Oscar Pistorius speaks to his legal team from the dock ahead of the second day of his murder trial. Photo: Kim Ludbrook/ Pool

Johannesburg -

The justice department was unaware of any concerns relating to the interpreter in Oscar Pistorius's murder trial in the High Court in Pretoria, spokesman Mthunzi Mhaga said on Tuesday.

“The justice department has noted media reports relating to the interpretation in Mr Oscar Pistorius criminal proceedings that are currently underway,” he said in a statement.

“We wish to state that the performance of court officials, in particular an interpreter, is critical to proper administration of justice. However, the department cannot comment on the proceedings in view of the matter being sub judice...”

Mhaga said the presiding officer Judge Thokozile Masipa was busy with proceedings and it was for her to deal with concerns that come from both parties involved in the matter.

“To this end, the department is not aware of any concerns raised and would therefore allow the wheels of justice to continue to be in motion,” he said.

“We have full confidence that justice will prevail. However during trial the interpreters will be rotated in terms of our schedule as and when it's necessary.”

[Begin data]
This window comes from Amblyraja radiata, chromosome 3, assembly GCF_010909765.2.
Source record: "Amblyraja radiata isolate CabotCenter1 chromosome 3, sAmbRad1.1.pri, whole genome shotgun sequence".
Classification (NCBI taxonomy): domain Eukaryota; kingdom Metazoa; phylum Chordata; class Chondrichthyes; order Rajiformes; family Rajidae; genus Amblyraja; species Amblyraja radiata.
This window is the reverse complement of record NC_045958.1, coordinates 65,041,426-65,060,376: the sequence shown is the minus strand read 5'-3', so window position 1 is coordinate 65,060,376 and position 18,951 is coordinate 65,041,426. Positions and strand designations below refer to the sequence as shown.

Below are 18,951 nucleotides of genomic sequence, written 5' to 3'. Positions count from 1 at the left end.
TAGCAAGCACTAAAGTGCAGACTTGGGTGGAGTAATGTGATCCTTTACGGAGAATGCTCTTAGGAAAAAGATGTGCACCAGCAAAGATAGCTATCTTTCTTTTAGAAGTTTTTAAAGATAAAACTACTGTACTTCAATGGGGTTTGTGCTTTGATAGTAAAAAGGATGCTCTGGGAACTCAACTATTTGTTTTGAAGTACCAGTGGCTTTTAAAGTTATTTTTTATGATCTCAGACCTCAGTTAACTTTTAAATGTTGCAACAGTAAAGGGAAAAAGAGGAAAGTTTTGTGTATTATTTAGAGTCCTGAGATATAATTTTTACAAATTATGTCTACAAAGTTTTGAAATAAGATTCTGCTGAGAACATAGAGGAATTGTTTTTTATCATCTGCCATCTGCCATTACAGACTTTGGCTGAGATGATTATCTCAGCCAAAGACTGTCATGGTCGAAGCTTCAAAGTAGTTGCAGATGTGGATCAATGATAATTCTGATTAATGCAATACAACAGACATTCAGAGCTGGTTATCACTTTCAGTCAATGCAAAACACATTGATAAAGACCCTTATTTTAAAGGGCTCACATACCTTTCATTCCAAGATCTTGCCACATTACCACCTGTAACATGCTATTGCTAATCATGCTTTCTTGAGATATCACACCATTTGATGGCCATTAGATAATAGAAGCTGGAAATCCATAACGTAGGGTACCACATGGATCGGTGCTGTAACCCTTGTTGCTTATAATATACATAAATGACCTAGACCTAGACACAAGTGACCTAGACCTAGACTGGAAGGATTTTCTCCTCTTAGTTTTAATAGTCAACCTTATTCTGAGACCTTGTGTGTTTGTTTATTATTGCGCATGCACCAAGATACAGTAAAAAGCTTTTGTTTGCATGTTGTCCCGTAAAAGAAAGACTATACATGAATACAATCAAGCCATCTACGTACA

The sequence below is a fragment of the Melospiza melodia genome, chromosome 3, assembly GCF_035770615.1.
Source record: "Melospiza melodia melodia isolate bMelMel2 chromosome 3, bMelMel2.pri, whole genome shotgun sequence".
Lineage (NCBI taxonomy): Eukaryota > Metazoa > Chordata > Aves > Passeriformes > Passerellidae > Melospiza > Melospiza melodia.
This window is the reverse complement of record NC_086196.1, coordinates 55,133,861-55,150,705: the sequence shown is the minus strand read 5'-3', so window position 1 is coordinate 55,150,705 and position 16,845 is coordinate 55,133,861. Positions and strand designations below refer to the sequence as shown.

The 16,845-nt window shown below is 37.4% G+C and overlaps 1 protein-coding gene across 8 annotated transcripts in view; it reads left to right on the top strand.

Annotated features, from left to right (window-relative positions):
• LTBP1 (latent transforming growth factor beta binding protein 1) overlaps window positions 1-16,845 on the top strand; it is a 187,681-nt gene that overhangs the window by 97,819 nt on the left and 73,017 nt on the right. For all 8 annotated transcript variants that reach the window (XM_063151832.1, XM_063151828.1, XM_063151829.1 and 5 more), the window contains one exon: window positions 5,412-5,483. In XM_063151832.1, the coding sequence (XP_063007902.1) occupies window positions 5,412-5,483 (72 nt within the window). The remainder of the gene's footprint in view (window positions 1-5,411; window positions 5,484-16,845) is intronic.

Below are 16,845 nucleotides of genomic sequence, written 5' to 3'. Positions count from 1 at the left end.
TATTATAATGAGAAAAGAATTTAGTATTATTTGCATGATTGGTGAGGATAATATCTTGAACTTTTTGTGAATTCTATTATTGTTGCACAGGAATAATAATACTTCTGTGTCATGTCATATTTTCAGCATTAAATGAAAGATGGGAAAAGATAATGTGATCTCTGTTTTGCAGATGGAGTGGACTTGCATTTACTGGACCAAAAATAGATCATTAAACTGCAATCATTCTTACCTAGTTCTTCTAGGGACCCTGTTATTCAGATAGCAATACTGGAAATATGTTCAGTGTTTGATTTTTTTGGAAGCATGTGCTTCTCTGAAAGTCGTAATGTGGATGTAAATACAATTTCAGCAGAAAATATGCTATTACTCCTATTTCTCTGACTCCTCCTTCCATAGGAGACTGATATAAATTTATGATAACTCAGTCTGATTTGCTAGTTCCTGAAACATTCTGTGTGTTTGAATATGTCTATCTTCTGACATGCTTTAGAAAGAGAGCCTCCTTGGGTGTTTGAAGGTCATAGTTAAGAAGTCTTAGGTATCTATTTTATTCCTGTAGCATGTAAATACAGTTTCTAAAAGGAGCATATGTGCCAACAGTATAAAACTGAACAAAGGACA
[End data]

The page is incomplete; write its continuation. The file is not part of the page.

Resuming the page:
On Monday, the interpreting from Afrikaans to English was questioned in the court.

Pistorius's counsel Barry Roux, SC, had heard witness Michelle Burger testify that the night after the shooting she was “deurmekaar” - which the interpreter translated as confused.

As Roux rounded in on the word “confused”, the judge interrupted.

“Is there a difficulty between you and the interpreter,” asked Masipa.

Burger said: “She is interpreting what I am saying. Some of the words are not what I am saying and then I am correcting in English.”

She said she was willing to speak English and then change to Afrikaans.

Masipa said she should make up her mind and Burger settled for Afrikaans.

Pistorius, 27, is charged with murdering his girlfriend Reeva Steenkamp at his home in Pretoria on Valentine's Day last year and contravening the Firearms Control Act.

He has said he thought she was an intruder when he shot her through a closed toilet door. - Sapa